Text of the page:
Tuesday, September 27, 2011
Assisted suicide: why I want the right to die. Credit: Sarah Boseley and Cameron Robertson Link to this video
A 46-year-old-man who wants to die after a stroke that left him almost completely paralysed is bringing a groundbreaking legal action that could effectively lead to the legalisation of assisted suicide in the UK.
Martin, as he has agreed to be called to preserve his anonymity and that of his family, was a fit and active man who enjoyed rugby, cars and socialising with friends in the pub before suffering a brainstem stroke three years ago. Now requiring round-the-clock care, his mobility is limited to moving his eyes and small movements of his head. He communicates by staring at letters on a computer screen which the machine recognises and forms into words spoken by a digitised voice.
Martin has been asking to die since six months after the stroke but says he has no one willing to assist him and cannot on his own organise a trip to the Swiss clinic Dignitas, where he could end his life legally. His wife, who chooses to be known as Felicity, says....... http://bit.ly/rfuSuR
Sunday, September 18, 2011
“The patients love seeing Joe,” said his wife, Glenda Gravlee. “Everywhere I go, people ask me how he is doing.”
Since the Feb. 18, 2009, stroke, Gravlee, 57, has struggled with expressive aphasia, which is the loss of ability to produce spoken or written language.
Jennifer Aniston’s 75-year-old mother, Nancy Dow, a former model, suffered a stroke over the weekend and was hospitalized in Beverly Hills.
Dow, according to the Daily Mail, was in critical condition when she was first admitted into the hospital.
Aniston, along with boyfriend actor Justin Theroux, was at her mother’s side in tears on Saturday, according to Us Magazine, despite their previously strained relationship. The mother and daughter have been distant since Dow spoke about their troubles in a 1996 interview and later wrote a tell all book about the relationship, From Mother and Daughter to Friends: A Memoir. The two were estranged from that point until they went through a painful reconciliation in 2009, and now Aniston only wants to support her mother during this rough time.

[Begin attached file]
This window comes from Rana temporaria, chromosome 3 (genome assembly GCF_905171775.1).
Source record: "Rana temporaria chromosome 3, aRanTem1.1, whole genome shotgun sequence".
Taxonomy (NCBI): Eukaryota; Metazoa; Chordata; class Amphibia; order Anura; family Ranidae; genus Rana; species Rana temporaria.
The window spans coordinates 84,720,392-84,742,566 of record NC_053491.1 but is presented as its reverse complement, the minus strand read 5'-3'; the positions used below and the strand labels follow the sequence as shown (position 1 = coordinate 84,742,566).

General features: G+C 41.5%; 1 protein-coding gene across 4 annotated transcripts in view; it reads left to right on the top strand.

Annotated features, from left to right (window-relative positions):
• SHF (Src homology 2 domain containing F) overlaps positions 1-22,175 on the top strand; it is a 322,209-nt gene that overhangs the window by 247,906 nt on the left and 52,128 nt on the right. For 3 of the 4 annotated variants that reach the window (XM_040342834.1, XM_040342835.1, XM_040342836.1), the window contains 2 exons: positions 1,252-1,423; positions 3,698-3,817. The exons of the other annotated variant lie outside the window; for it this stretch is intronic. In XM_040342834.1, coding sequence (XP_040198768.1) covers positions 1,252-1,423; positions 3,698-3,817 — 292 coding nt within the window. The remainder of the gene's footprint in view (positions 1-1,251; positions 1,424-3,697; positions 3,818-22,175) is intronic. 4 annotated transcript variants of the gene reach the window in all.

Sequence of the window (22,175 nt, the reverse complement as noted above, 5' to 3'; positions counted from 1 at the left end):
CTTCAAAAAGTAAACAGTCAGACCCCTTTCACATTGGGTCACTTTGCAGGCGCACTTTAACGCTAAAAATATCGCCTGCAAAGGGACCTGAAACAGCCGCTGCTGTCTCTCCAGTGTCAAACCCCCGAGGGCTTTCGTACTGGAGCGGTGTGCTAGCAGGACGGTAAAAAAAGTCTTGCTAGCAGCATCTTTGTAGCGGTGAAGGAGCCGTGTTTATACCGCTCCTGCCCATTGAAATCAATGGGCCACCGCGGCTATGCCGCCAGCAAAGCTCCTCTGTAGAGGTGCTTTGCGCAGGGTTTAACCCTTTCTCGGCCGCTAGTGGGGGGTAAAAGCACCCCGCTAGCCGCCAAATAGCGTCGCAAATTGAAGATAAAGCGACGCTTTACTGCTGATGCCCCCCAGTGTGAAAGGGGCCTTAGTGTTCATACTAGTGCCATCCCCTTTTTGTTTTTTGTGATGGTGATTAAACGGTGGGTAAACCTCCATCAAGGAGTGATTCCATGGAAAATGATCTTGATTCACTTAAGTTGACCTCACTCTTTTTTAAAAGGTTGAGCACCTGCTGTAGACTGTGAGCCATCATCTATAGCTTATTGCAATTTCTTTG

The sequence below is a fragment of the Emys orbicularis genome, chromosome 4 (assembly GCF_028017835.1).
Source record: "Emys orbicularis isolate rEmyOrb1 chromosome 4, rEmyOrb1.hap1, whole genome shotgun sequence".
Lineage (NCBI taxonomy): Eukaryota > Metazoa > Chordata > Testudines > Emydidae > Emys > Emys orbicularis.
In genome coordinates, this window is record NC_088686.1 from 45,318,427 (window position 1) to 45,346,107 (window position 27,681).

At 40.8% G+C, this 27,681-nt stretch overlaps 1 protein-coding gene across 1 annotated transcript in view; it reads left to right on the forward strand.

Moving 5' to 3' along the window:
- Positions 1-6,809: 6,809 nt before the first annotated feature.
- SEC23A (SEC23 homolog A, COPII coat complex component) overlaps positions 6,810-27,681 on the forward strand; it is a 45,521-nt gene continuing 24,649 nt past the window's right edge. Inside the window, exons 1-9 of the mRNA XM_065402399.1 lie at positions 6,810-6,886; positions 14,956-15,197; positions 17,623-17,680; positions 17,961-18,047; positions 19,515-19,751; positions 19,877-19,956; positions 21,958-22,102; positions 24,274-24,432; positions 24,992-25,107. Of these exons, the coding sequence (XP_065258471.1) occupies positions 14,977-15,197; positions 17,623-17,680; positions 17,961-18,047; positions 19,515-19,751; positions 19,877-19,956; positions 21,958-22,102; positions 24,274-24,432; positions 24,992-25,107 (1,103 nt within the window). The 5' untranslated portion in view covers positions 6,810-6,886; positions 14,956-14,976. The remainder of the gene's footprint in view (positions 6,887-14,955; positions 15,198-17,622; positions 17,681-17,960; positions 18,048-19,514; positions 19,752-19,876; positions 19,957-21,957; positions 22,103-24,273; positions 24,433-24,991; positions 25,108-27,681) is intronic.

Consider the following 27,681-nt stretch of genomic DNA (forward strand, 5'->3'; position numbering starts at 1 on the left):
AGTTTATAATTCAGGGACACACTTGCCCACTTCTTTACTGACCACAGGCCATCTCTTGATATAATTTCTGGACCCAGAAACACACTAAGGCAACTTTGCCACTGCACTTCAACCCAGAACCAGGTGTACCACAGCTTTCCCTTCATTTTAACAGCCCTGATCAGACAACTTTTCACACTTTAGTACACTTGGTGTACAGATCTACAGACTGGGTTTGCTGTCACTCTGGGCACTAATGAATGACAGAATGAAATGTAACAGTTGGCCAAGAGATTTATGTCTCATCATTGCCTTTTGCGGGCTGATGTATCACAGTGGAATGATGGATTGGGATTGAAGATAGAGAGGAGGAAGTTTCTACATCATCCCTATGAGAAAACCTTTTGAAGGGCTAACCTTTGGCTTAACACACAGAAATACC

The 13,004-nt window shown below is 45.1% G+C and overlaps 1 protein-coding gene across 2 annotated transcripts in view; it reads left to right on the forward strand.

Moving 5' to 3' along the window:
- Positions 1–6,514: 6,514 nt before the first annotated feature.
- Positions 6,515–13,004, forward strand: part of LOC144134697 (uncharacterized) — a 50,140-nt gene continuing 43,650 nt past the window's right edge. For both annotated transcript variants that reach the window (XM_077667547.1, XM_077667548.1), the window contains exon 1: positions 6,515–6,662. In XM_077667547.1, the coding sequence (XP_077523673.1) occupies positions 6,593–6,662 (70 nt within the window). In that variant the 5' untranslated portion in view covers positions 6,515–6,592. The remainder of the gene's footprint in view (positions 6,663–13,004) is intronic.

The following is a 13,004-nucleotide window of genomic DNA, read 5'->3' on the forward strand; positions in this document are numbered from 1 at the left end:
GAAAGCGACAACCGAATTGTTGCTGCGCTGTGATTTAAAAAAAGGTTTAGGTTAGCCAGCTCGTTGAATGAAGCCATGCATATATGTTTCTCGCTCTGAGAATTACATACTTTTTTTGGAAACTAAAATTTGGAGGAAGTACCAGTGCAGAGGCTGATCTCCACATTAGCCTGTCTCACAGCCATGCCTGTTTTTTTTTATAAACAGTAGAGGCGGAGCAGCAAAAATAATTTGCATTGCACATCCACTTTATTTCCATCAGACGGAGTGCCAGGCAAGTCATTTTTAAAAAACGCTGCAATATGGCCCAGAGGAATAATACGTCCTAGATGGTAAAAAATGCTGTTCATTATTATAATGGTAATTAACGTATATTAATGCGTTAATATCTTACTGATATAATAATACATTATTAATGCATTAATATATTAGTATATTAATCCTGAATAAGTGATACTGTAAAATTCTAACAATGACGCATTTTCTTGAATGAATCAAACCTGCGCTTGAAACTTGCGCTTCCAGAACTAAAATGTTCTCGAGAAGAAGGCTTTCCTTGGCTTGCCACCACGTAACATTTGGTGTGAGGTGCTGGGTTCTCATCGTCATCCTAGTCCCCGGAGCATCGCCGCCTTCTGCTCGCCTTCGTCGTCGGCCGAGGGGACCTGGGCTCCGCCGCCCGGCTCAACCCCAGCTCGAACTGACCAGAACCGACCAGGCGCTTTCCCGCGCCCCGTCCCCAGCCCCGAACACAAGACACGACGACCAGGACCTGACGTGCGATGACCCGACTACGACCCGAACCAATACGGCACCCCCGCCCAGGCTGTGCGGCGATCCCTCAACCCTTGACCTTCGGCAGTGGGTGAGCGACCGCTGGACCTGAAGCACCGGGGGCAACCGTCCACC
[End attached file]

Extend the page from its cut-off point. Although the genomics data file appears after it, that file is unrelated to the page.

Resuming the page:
No update has yet to be giving on Dow’s condition. Aniston wishes to keep the matter private as her family gets through this.
Sunday, September 11, 2011
BIRMINGHAM, Ala. (Ivanhoe Newswire) -- The key to preventing a common type of stroke may be aggressive medical therapy by itself, rather than in combination with surgery, according to new research.Investigators studied 451 patients aged 30 to 80 who had at least 70 percent narrowing in the arteries in the brain and had experienced symptoms in the past month. Patients in one group were assigned to receive intensive management that involved smoking cessation and blood pressure, cholesterol, diabetes and blood-clot prevention medications. The other group of patients received the same medical treatment but also had balloon angioplasty and a stent procedure.Nearly 15 percent of patients who received stents had a stroke or died within 30 days of enrolling in the study compared to less than 6 percent of patients in the medical therapy group. At one year, about 21 percent of the patients who received the stents had negative effects compared to 12 percent in the medical treatment group.“This study provides an answer to a longstanding question by physicians -- what to do to prevent a devastating second stroke in a high-risk population. Although technological advances have brought intracranial stenting into practice, we have now learned that when tested in a large group, this particular device did not lead to a better health outcome," Walter Koroshetz, M.D., deputy director of the NIH National Institute of Neurological Disorders and Stroke, which funded the clinical trial, was quoted as saying.These results were surprising to the researchers who thought patients receiving stents would fare better. However, they say more studies are needed to determine the long-term benefits of each strategy."The real question is, is there a benefit to patients over the long-term," study co-author and co-principal investigator Brian L. Hoh, M.D., who is an associate professor of radiology and neuroscience in the UF College of Medicine, was quoted as saying. "If you think about it, when people are concerned about stroke, it's not just their first month that matters, so we're waiting to see what the longer-term results will be."Every 40 seconds, someone in the U.S. has a stroke. Stroke is the fourth leading cause of death and a leading cause of disability in the United States. Patients with the type of stroke known as symptomatic intracranial atherosclerosis do not respond well to existing treatments. About one-quarter of them have another stroke within a year.